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Tuesday, February 18, 2014

The Weather Channel Goes After Oil & Gas Industry; Industry Responds Swiftly

First, the report from The Weather Channel:


Fracking The Eagle Ford Shale: Big Oil And Bad Air On The Texas Prairie from Weather Films on Vimeo.

And then, the response from Energy in Depth, which accuses the report of working backwards from the conclusion that oil and gas operations in the Eagle Ford shale are running roughshod over the health of residents with little to no regulation to slow them down, and stating those conclusions despite an utter lack of any real evidence:
A new investigative report by InsideClimate News and the Center for Public Integrity – promoted and produced by the Weather Channel – concludes that shale development in south Texas is “releasing a toxic soup of chemicals into the air,” which the researchers describe as “a bust for local residents who fear for their health.” But shaky research underlying the report raises serious questions about the validity of those claims, including the use of widely discredited literature promoted by activist groups.
The upshot of the InsideClimate/CPI report is that, despite complaints from residents in the Eagle Ford Shale region, regulators have done little to nothing to protect them. The researchers argue that operators who violate rules “face few, if any, repercussions,” all the while air emissions are allegedly threatening public health. To top it all off, the regulators themselves even admit that their rules are inadequate — at least according to the “report.”
The facts, as they say, tell a much different story.
Below is a list of claims made in the InsideClimate/CPI report and in excerpts from the Weather Channel video that accompanies the article, each followed by an explanation of reality.
CLAIM“The Texas Commission on Environmental Quality (TCEQ), which regulates most air emissions, doesn’t even know some of these facilities exist. An internal agency document acknowledges that the rule allowing this practice ‘[c]annot be proven to be protective.’” (p. 2)
FACT: What the InsideClimate/CPI team does not tell you is that this excerpt refers to an older version of the law, and in fact was part of a memo that compares the older version with the newly adopted rule. The new rule “[c]an prove protectiveness of health and human welfare and provides practically enforceable records,” according to TCEQ.
In other words, the researchers are suggesting current regulations are inadequate on the basis of an older rule that has since been updated based in part on the very flaw they’re citing.
The memo cited (which is referenced again on page six) does note that operations outside the Barnett Shale will “follow old requirements.” But a second memo (ironically also cited by the InsideClimate/CPI team, but in a different context later in the article) explains that the “old requirements” outside the Barnett only lasted until January 5, 2012. Facilities already permitted under the “permit by rule” system will be grandfathered, but only until January 1, 2016. If those facilities modify their operations, however, they will be required to meet the new requirements immediately.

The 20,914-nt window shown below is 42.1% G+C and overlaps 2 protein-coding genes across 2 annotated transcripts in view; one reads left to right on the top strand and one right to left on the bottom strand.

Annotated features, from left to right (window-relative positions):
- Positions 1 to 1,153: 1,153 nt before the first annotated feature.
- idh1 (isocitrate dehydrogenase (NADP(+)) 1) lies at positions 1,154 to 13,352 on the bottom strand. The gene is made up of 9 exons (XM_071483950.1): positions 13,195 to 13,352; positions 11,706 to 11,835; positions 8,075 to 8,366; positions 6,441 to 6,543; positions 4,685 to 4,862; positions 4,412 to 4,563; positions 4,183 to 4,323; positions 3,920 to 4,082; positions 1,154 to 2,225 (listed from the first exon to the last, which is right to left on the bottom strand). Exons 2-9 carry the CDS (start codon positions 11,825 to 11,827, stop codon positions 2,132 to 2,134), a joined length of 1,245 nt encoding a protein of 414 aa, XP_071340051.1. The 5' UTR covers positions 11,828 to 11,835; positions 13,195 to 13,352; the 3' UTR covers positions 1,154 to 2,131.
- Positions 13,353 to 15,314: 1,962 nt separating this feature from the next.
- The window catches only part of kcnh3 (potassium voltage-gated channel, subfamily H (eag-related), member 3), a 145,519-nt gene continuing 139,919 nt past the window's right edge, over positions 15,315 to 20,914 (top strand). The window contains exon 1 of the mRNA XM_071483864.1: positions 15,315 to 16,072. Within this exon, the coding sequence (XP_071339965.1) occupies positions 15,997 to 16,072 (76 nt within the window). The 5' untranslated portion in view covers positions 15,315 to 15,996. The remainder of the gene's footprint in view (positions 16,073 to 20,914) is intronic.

The InsideClimate/CPI team carefully excerpted and strung together two separate memos, and either deliberately ignored the parts that contradicted their storyline or were unaware that they were critiquing a regulatory system that does not exist. Either way, the basis of the claim that TCEQ’s rules are not protective (and by extension many elements of the report that build off of it) is no longer valid.
CLAIM“Companies that break the law are rarely fined. Of the 284 oil and gas industry-related complaints filed with the TCEQ by Eagle Ford residents between Jan. 1, 2010, and Nov. 19, 2013, only two resulted in fines despite 164 documented violations. The largest was just $14,250. (Pending enforcement actions could lead to six more fines).” (p. 2)
FACT: The regulatory system in Texas is premised on fixing problems. As such, if there is a violation, regulators respond by requiring operators to fix the issue(s). The TCEQ carefully outlines this process on its website. When the TCEQ issues a notice of violation, operators are given a prescribed time to “return to compliance and provide documentation that all violations have been corrected.” If the violations are not corrected within that time period, TCEQ can initiate a notice of enforcement. Since most violations can be quickly corrected, the number of “violations” will always exceed the number of “enforcements,” but that doesn’t mean the regulatory agency isn’t acting.
The InsideClimate/CPI team is criticizing regulators for not focusing on imposing monetary penalties. That may be a fair critique, but in a world with limited taxpayer resources, state regulators have determined (appropriately) that fixing problems is more important than just levying fines. The researchers also gloss over the fact that a full 120 of the complaints did not show any actual violations, and refuse to detail what each of the 164 violations actually did entail (administrative and paperwork errors, for example, are categorized as “violations,” just as emissions events are).
You can read much more here. 

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